This post really could have been screamed into a pillow, but, since I have posting privileges on the Duck, why not?
Yesterday I learned that Matt Hancock, a Conservative MP and the UK’s Health Secretary during most of the Covid lockdowns, has failed upwards. Less than four months ago, Hancock resigned in ignominy, caught breaking his own social distancing rules when he and an aide had an affair in his Whitehall office. Yet, after a brief summer holiday, he’s now been resurrected, appointed a UN special representative working on covid responses and economic development in sub-Saharan Africa.
This story really stung as I have a special disdain for Hancock, the hypocritical architect of some of the UK’s most draconian and non-sensical Covid policies (banning outdoor socializing with friends, giving government contracts to private firms that charged obscene rates for tests to travel, refusing to recognize my US vaccinations). But it also led me to reflect on the phenomenon of failing upward, especially as it permeates international politics. Why do we allow political leaders to revive their careers after they’ve failed miserably? Who, exactly, wants more of Matt Hancock?
In the US, upward failure is a bipartisan phenomenon, though I think it’s fair to say it is especially prevalent on the right. In many ways, Donald Trump was the pièce de resistance of upward failure — a man who survived every possible scandal to win the presidency and, despite his own ignorance and repeated screw-ups, to this day retains a firm grip on around 40 percent of the country. Beyond Trump himself, Trumpism seemed to usher in an epidemic of upward failure, particularly in the American foreign policy establishment. This included the resurrection of Iraq War evangelist John Bolton as Trump’s National Security Advisor, Liz Cheney becoming a leftist hero, a resurgence in George W. Bush’s approval rating, and even a decent run for Sean Spicer on Dancing with the Stars. At this rate, I wouldn’t be surprised if Mike Pence became the next James Bond.
Upward failure is not limited to the foreign policy establishment, nor is it uniquely Anglo-America. It comes in all shapes and sizes and often it seems that every well-connected well-educated ne’er-do-well has a comeback story to tell. But, for the sake of conceptual clarity, it’s worth distinguishing upward failure from a few adjacent phenomena, if only so we can all scream into our pillows with the same terminology.
First, failing upward is distinct from the more general phenomenon of surviving a scandal. While Lebron James took a lot of flak for The Decision and a lot of Clevelanders burned his jersey, none of this reflected on his basketball ability. He still made First Team All-NBA the next year and probably should have won MVP, too. For this reason, when he eventually made amends and went back to Cleveland, the basketball community forgave him. Matt Hancock’s slip up, on the other hand, reflected the failures of his own draconian and elitist policies. By getting a post at the UN, Hancock failed upwards and my grudge stands.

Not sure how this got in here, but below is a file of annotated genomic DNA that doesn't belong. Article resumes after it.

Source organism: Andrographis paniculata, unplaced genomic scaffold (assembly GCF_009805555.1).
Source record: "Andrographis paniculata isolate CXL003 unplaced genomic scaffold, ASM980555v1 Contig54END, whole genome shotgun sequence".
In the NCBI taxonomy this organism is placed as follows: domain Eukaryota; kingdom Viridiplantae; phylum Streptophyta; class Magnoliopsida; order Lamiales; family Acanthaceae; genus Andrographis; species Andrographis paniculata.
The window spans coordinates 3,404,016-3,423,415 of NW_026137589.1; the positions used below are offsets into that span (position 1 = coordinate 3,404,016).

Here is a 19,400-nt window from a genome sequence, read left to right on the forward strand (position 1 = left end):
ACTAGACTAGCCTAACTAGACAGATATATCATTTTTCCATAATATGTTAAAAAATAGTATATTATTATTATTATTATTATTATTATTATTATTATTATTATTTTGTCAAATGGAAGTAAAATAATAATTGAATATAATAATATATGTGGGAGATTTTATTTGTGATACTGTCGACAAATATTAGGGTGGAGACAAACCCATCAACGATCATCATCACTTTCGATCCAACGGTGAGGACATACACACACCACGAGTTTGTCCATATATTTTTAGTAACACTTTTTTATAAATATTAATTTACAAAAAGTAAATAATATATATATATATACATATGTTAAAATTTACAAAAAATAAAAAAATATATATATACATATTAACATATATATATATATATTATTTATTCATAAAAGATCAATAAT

Second, though I don’t have data to back this up, I suspect that failing upwards is much more common among white men than other groups. I don’t know the degree to which this reflects other inequalities of opportunity or speaks to the racial politics of public forgiveness, but it strikes me as worth noting. Though no one deserves to fail upwards, if the phenomenon must exist it should at least be distributed equitably.
Third and finally, whereas some political pathologies are about financial gain, failing upwards seems uniquely about power — both the power of those who facilitate it and the power-hungry who benefit from it. On the side of the facilitators, it’s the power of world leaders to say, “I don’t care that he’s terrible at his job, he’s my friend and that’s why he gets to be [insert prestigious post here].” When Trump appointed John Bolton National Security Advisor, he was basically telling the American people that Bolton’s Fox News appearances praising his administration were more important than receiving competent foreign policy advice. From the perspective of the Hancocks and Boltons of the world, the motivation is clearly power — neither needs the money of a government job and neither has demonstrated themselves to be a particularly selfless public servant. Nor, I suspect, does either really desire the endless editorials furious over their appointments. Power must be a hell of a drug.
Ultimately, failing upwards is a particularly pernicious form of political corruption. It perpetuates elitism, closes off opportunities for progressive change, and serves to alienate the government from the governed. But, perhaps worst of all, in this case it means we still have to hear from Matt Hancock.